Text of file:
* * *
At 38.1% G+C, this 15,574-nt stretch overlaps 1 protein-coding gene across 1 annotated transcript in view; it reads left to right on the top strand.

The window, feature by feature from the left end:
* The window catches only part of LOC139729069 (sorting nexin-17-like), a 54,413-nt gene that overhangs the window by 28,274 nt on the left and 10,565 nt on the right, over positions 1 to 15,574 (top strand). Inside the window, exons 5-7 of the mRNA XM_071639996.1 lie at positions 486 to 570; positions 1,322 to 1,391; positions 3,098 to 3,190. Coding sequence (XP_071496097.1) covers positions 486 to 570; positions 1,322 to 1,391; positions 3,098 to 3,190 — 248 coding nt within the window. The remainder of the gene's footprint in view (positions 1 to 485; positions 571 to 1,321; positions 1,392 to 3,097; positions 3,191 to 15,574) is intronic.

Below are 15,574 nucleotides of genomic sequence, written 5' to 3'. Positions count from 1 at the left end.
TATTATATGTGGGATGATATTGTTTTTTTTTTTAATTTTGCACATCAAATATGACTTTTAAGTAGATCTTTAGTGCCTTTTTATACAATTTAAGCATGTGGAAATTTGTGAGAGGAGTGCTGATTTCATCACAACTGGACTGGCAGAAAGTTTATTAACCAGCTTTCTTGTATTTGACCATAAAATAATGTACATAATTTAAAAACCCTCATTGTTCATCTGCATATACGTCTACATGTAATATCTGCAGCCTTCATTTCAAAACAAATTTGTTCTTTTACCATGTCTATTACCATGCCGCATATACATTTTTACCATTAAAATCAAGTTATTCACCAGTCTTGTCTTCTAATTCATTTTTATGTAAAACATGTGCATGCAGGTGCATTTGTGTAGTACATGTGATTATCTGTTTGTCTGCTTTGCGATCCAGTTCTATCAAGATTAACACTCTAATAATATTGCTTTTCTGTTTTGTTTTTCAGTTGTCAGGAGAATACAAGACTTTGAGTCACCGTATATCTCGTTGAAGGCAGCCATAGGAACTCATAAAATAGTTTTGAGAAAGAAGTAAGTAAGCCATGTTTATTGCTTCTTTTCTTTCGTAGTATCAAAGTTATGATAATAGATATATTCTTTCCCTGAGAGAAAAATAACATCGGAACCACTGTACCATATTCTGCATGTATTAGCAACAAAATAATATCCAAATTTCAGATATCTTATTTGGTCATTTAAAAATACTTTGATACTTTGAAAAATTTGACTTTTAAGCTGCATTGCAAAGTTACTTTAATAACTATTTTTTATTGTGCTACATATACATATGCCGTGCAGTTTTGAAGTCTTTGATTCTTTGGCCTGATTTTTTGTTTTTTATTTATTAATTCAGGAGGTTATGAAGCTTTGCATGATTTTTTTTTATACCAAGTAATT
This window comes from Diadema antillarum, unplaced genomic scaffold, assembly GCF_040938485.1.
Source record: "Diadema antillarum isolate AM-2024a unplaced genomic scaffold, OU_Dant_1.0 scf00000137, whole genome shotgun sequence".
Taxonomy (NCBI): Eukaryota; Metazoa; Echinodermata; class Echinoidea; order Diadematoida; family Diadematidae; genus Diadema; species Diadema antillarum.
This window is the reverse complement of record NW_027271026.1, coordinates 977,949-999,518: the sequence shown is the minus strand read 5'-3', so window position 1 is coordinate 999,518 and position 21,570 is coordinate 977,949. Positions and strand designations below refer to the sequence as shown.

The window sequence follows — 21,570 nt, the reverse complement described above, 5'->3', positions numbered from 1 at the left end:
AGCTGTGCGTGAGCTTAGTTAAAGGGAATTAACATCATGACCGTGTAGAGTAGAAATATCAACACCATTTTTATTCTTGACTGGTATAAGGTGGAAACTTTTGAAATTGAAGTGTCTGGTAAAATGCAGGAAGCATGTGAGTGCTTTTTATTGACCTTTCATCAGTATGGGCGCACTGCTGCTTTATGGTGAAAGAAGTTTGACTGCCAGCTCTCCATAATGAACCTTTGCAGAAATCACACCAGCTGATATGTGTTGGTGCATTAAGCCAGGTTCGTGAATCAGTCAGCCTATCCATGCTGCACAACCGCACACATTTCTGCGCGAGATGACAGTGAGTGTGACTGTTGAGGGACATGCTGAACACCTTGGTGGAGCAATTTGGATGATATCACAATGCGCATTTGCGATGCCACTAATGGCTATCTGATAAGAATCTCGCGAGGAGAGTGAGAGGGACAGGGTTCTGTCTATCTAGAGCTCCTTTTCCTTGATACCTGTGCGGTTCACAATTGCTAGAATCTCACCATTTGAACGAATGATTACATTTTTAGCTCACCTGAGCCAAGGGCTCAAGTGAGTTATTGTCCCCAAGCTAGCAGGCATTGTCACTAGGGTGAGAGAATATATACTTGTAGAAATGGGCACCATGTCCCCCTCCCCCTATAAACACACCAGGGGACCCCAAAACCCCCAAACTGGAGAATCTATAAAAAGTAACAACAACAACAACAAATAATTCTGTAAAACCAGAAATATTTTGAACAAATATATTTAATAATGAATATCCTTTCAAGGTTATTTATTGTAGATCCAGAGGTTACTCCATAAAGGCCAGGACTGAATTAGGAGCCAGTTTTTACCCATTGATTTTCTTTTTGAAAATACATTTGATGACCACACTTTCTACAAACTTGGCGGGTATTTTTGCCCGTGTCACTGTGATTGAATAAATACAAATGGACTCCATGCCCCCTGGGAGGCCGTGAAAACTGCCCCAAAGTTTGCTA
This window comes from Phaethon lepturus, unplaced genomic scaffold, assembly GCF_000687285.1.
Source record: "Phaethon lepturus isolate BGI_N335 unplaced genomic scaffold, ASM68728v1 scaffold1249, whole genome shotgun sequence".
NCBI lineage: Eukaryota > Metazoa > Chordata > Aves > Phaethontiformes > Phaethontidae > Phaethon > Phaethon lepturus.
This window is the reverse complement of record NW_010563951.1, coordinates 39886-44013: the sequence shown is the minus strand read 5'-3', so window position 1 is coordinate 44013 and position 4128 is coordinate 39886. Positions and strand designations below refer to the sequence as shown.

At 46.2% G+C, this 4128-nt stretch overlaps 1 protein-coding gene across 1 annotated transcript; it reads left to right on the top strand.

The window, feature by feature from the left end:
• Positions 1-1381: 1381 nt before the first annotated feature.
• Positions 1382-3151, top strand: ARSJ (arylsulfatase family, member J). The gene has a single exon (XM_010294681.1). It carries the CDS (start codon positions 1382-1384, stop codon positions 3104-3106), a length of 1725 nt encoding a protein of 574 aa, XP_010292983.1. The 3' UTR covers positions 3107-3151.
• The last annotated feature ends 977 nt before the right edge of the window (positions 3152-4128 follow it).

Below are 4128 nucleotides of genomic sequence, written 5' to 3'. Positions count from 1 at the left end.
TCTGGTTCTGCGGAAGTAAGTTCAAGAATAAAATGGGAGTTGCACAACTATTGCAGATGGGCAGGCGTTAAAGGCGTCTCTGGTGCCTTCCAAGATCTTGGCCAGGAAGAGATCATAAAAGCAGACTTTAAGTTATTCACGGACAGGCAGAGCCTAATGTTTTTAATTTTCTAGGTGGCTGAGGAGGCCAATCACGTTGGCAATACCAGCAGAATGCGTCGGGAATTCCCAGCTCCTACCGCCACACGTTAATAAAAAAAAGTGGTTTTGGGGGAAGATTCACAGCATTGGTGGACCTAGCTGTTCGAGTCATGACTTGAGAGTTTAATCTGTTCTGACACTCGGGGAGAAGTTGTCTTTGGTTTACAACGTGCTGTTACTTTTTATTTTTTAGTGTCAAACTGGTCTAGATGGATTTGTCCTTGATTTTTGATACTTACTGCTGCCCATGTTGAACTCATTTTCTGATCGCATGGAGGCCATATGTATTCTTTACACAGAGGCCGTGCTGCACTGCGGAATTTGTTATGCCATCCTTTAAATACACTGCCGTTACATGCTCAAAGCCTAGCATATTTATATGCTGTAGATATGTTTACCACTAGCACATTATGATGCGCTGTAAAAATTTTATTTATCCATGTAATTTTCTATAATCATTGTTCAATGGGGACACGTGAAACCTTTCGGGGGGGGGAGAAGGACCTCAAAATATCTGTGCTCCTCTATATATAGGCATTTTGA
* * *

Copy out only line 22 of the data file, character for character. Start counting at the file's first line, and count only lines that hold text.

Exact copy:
TCTGGTTCTGCGGAAGTAAGTTCAAGAATAAAATGGGAGTTGCACAACTATTGCAGATGGGCAGGCGTTAAAGGCGTCTCTGGTGCCTTCCAAGATCTTGGCCAGGAAGAGATCATAAAAGCAGACTTTAAGTTATTCACGGACAGGCAGAGCCTAATGTTTTTAATTTTCTAGGTGGCTGAGGAGGCCAATCACGTTGGCAATACCAGCAGAATGCGTCGGGAATTCCCAGCTCCTACCGCCACACGTTAATAAAAAAAAGTGGTTTTGGGGGAAGATTCACAGCATTGGTGGACCTAGCTGTTCGAGTCATGACTTGAGAGTTTAATCTGTTCTGACACTCGGGGAGAAGTTGTCTTTGGTTTACAACGTGCTGTTACTTTTTATTTTTTAGTGTCAAACTGGTCTAGATGGATTTGTCCTTGATTTTTGATACTTACTGCTGCCCATGTTGAACTCATTTTCTGATCGCATGGAGGCCATATGTATTCTTTACACAGAGGCCGTGCTGCACTGCGGAATTTGTTATGCCATCCTTTAAATACACTGCCGTTACATGCTCAAAGCCTAGCATATTTATATGCTGTAGATATGTTTACCACTAGCACATTATGATGCGCTGTAAAAATTTTATTTATCCATGTAATTTTCTATAATCATTGTTCAATGGGGACACGTGAAACCTTTCGGGGGGGGGAGAAGGACCTCAAAATATCTGTGCTCCTCTATATATAGGCATTTTGA